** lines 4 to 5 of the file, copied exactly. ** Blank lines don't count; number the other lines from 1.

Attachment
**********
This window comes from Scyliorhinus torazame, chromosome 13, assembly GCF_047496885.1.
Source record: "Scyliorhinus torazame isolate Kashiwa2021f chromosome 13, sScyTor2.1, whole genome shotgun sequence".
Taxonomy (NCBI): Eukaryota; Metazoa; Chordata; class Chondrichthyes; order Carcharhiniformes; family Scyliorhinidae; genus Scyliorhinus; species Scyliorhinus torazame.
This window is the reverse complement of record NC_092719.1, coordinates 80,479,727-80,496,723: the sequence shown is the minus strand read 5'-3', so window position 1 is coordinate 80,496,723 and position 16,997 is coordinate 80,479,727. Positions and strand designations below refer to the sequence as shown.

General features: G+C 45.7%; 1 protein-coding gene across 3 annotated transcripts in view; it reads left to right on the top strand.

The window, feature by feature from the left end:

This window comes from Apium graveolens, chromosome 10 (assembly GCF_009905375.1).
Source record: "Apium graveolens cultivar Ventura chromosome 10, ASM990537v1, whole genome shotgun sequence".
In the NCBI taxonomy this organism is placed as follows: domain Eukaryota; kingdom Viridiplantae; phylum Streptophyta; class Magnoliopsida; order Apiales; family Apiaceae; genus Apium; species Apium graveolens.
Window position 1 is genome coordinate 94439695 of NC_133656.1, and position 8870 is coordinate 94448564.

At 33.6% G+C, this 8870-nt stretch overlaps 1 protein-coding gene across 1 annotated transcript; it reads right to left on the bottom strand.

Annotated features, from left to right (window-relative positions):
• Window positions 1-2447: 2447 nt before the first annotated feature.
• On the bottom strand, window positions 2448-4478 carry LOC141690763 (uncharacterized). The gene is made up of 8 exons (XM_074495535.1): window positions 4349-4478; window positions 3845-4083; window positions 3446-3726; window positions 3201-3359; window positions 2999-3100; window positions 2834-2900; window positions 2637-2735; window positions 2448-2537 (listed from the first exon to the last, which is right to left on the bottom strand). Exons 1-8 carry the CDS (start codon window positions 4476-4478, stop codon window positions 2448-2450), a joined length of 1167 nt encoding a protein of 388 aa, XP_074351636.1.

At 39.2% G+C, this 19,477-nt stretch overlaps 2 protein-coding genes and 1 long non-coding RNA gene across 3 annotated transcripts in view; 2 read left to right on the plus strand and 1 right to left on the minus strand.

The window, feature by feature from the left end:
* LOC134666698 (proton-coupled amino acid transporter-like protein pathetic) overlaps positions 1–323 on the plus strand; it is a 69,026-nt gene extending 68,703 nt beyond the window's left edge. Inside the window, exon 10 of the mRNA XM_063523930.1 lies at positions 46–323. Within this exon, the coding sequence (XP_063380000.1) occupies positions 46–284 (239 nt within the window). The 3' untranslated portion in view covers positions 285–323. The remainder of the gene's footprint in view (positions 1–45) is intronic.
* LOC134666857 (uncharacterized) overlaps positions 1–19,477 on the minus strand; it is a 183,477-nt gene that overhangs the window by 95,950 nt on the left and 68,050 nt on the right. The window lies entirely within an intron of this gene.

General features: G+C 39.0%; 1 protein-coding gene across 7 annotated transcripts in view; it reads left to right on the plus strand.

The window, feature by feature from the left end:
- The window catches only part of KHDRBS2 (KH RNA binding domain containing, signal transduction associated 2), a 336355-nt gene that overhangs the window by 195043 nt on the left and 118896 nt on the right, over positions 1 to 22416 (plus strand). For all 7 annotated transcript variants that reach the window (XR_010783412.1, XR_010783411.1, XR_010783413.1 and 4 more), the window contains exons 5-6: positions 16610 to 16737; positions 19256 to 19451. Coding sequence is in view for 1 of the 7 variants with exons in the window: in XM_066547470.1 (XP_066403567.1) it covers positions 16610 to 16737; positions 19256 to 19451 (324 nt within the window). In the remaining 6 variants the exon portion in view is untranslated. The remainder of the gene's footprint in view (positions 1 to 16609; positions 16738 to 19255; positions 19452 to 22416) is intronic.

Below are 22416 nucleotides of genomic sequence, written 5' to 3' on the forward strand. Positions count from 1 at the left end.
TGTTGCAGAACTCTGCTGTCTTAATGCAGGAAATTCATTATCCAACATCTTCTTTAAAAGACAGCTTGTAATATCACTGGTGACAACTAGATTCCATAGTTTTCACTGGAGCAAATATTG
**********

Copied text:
This window is the reverse complement of record NC_092719.1, coordinates 80,479,727-80,496,723: the sequence shown is the minus strand read 5'-3', so window position 1 is coordinate 80,496,723 and position 16,997 is coordinate 80,479,727. Positions and strand designations below refer to the sequence as shown.

General features: G+C 45.7%; 1 protein-coding gene across 3 annotated transcripts in view; it reads left to right on the top strand.